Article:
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Jacobi Monographs - IIJG

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  • Rabbi Yisrael Isserlin - The Terumas Hadeshen (c.1390 - 1460)
    Rabbi Israel Isserlin ben Petahiah (1390-1460) was a Talmudist, and Halakhist, best known for his Terumat HaDeshen, which served as one source for HaMapah, the component of the Shulkhan Arukh by Moses ...
  • Rabbi Menachem Krochmal (1600 - 1661)
    Menahem Mendel ben Abraham Krochmal (c. 1600 – 1661) was a Moravian rabbi born in Kraków. His teacher in the Talmud was Joel Sirkes, author of Bayis Chadash. Krochmal soon distinguished himself so high...
  • Rabbi Avraham Azulay HaZaken (deceased)
    His grandson speaks of him as having lived in Fez. He fled from Spain by the expulsion of the Jews
  • HaRav Yitzhak Klauber, of Posen (1475 - 1530)
    . . .when the Maharshal quotes his grandfather, R. Yitzchok Klauber, noted are many of the places where the Maharshal cites his grandfather, throughout his many seforim (p. 3, n.6), along with a brief ...
  • Chaim Joseph David Azulai - The Chida - - (1724 - 1806)
    The Chida, Chaim Joseph David ben Isaac Zerachia Azulai (1724 – 21 March 1807) (Hebrew: חיים יוסף דוד אזולאי), commonly known as the Chida (by the acronym of his name, חיד"א), was a rabbinical scholar ...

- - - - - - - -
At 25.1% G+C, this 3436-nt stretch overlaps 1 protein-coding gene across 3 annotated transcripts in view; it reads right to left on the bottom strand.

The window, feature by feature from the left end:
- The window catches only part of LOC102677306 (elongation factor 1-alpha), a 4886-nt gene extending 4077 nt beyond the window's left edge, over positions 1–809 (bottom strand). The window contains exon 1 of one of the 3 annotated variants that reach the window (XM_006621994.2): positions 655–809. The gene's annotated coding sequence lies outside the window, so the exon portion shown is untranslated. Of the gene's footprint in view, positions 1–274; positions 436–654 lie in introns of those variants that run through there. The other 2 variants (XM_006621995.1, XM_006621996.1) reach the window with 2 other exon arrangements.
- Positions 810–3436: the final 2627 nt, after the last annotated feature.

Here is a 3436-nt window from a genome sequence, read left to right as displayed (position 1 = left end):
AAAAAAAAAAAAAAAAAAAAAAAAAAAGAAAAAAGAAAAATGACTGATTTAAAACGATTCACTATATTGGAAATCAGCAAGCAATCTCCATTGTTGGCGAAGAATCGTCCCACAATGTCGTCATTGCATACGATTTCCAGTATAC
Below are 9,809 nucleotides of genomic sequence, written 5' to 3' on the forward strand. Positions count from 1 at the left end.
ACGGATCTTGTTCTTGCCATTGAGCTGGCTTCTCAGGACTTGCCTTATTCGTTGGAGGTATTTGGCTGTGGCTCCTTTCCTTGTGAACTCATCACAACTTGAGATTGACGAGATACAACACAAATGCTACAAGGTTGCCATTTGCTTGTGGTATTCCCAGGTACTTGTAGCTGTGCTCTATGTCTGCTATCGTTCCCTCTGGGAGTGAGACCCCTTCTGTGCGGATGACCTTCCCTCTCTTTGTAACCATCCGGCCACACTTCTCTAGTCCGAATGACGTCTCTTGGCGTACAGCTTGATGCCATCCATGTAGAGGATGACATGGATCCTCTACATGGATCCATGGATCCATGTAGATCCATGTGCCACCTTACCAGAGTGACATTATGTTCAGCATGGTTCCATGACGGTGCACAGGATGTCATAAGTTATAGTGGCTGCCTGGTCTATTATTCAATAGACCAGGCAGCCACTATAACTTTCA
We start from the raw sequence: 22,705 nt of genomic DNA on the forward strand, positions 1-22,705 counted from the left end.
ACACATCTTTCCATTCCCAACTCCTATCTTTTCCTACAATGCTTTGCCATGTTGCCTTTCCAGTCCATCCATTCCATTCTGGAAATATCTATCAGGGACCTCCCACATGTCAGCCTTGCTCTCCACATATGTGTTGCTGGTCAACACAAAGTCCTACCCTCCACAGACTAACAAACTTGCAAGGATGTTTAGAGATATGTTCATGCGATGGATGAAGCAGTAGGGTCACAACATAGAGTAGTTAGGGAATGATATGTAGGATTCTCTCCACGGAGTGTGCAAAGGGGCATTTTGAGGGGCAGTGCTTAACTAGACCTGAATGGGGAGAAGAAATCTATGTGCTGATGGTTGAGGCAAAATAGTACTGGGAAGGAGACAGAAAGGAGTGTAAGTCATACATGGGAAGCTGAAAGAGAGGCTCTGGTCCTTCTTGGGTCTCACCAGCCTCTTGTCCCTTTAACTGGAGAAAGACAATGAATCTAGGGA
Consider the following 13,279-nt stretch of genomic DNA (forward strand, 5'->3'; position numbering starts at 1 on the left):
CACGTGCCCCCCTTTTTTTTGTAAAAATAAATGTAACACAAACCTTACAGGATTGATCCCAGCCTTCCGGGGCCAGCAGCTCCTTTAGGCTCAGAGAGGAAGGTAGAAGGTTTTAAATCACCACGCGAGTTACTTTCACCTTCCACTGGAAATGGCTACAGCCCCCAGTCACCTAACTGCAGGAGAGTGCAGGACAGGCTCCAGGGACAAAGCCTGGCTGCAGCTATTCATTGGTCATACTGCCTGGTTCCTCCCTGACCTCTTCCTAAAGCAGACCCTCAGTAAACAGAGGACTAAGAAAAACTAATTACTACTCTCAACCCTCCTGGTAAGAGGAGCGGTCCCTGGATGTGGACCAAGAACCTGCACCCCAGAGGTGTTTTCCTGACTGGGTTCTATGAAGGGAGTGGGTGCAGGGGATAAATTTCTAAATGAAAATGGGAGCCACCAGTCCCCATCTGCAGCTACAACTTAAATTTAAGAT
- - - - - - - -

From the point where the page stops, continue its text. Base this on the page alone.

The International Institute for Jewish Genealogy and Paul Jacobi Center have recently initiated a large project with the object of publishing the late Paul Jacobi's 114 typewritten genealogical compilations (monographs) on European rabbinical and other prominent Jewish families (see http://iijg.org/resources/jacobi-papers/). The task of preparing these trees for publication in MS Word is being crowd-sourced outside the Geni environment. To participate, IIJG has invited volunteers to contact Ami Elyasaf at director@iijg.org

A large number of the trees covered by the Jacobi materials have been previously added to Geni - and corrected - by family members and genealogists with first-hand knowledge or access to original sources. We invite the IIJG to utilize our crowd-sourced and curated family trees as a resource in building its online presence.

Furthermore, by design the Geni trees have a large number of living descendants of virtually every rabbinic family included in the Jacob monographs. The IIJG is welcome to contact the Geni Curators working on this Project should they wish to identify living descendants who could play a role in a DNA study to further confirm the accuracy of these old rabbinic family trees.

The Jacobi Monographs (with links to corresponding Geni trees)